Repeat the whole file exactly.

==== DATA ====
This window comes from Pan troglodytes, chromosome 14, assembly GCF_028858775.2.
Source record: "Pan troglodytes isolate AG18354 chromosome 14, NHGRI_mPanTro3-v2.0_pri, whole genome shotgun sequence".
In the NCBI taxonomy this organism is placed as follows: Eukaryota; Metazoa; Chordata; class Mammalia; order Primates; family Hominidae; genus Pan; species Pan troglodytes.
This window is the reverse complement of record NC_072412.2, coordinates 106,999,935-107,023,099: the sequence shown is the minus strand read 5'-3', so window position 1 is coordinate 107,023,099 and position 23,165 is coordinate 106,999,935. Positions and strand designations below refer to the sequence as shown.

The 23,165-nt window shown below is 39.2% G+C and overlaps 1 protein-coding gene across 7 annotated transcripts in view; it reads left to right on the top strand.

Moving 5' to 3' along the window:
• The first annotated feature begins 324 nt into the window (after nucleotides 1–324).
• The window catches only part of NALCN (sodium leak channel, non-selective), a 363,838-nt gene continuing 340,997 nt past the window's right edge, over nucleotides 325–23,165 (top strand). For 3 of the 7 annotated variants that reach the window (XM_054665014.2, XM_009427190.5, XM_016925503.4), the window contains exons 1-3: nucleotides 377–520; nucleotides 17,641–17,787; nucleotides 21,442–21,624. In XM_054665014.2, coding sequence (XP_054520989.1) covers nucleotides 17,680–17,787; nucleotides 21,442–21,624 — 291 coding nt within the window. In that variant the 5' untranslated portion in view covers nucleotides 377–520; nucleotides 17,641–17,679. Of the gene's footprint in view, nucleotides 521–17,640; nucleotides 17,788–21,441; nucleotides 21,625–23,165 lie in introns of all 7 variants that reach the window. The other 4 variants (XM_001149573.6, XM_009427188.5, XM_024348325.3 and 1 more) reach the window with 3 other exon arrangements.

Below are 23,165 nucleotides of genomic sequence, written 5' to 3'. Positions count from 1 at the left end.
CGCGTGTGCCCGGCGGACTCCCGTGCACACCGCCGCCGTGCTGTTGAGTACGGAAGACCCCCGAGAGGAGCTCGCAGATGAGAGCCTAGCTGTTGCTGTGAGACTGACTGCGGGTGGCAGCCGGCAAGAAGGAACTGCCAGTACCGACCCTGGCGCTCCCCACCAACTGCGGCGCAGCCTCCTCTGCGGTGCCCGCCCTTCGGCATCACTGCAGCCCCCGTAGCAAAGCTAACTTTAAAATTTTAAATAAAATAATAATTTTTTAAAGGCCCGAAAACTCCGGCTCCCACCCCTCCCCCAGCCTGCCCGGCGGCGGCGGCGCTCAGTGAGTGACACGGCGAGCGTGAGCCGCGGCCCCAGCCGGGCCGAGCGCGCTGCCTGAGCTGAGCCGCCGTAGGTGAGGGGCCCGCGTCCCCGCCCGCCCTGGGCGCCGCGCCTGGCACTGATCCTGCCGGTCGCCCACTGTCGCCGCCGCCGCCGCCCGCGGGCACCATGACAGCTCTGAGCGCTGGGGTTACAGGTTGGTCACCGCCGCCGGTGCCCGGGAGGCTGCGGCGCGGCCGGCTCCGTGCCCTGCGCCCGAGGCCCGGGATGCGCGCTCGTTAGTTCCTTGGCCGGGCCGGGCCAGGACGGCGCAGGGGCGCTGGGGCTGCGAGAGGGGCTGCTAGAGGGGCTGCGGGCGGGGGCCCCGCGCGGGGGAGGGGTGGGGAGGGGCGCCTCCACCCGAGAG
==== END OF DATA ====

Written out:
This window comes from Pan troglodytes, chromosome 14, assembly GCF_028858775.2.
Source record: "Pan troglodytes isolate AG18354 chromosome 14, NHGRI_mPanTro3-v2.0_pri, whole genome shotgun sequence".
In the NCBI taxonomy this organism is placed as follows: Eukaryota; Metazoa; Chordata; class Mammalia; order Primates; family Hominidae; genus Pan; species Pan troglodytes.
This window is the reverse complement of record NC_072412.2, coordinates 106,999,935-107,023,099: the sequence shown is the minus strand read 5'-3', so window position 1 is coordinate 107,023,099 and position 23,165 is coordinate 106,999,935. Positions and strand designations below refer to the sequence as shown.

The 23,165-nt window shown below is 39.2% G+C and overlaps 1 protein-coding gene across 7 annotated transcripts in view; it reads left to right on the top strand.

Moving 5' to 3' along the window:
• The first annotated feature begins 324 nt into the window (after nucleotides 1–324).
• The window catches only part of NALCN (sodium leak channel, non-selective), a 363,838-nt gene continuing 340,997 nt past the window's right edge, over nucleotides 325–23,165 (top strand). For 3 of the 7 annotated variants that reach the window (XM_054665014.2, XM_009427190.5, XM_016925503.4), the window contains exons 1-3: nucleotides 377–520; nucleotides 17,641–17,787; nucleotides 21,442–21,624. In XM_054665014.2, coding sequence (XP_054520989.1) covers nucleotides 17,680–17,787; nucleotides 21,442–21,624 — 291 coding nt within the window. In that variant the 5' untranslated portion in view covers nucleotides 377–520; nucleotides 17,641–17,679. Of the gene's footprint in view, nucleotides 521–17,640; nucleotides 17,788–21,441; nucleotides 21,625–23,165 lie in introns of all 7 variants that reach the window. The other 4 variants (XM_001149573.6, XM_009427188.5, XM_024348325.3 and 1 more) reach the window with 3 other exon arrangements.

Below are 23,165 nucleotides of genomic sequence, written 5' to 3'. Positions count from 1 at the left end.
CGCGTGTGCCCGGCGGACTCCCGTGCACACCGCCGCCGTGCTGTTGAGTACGGAAGACCCCCGAGAGGAGCTCGCAGATGAGAGCCTAGCTGTTGCTGTGAGACTGACTGCGGGTGGCAGCCGGCAAGAAGGAACTGCCAGTACCGACCCTGGCGCTCCCCACCAACTGCGGCGCAGCCTCCTCTGCGGTGCCCGCCCTTCGGCATCACTGCAGCCCCCGTAGCAAAGCTAACTTTAAAATTTTAAATAAAATAATAATTTTTTAAAGGCCCGAAAACTCCGGCTCCCACCCCTCCCCCAGCCTGCCCGGCGGCGGCGGCGCTCAGTGAGTGACACGGCGAGCGTGAGCCGCGGCCCCAGCCGGGCCGAGCGCGCTGCCTGAGCTGAGCCGCCGTAGGTGAGGGGCCCGCGTCCCCGCCCGCCCTGGGCGCCGCGCCTGGCACTGATCCTGCCGGTCGCCCACTGTCGCCGCCGCCGCCGCCCGCGGGCACCATGACAGCTCTGAGCGCTGGGGTTACAGGTTGGTCACCGCCGCCGGTGCCCGGGAGGCTGCGGCGCGGCCGGCTCCGTGCCCTGCGCCCGAGGCCCGGGATGCGCGCTCGTTAGTTCCTTGGCCGGGCCGGGCCAGGACGGCGCAGGGGCGCTGGGGCTGCGAGAGGGGCTGCTAGAGGGGCTGCGGGCGGGGGCCCCGCGCGGGGGAGGGGTGGGGAGGGGCGCCTCCACCCGAGAG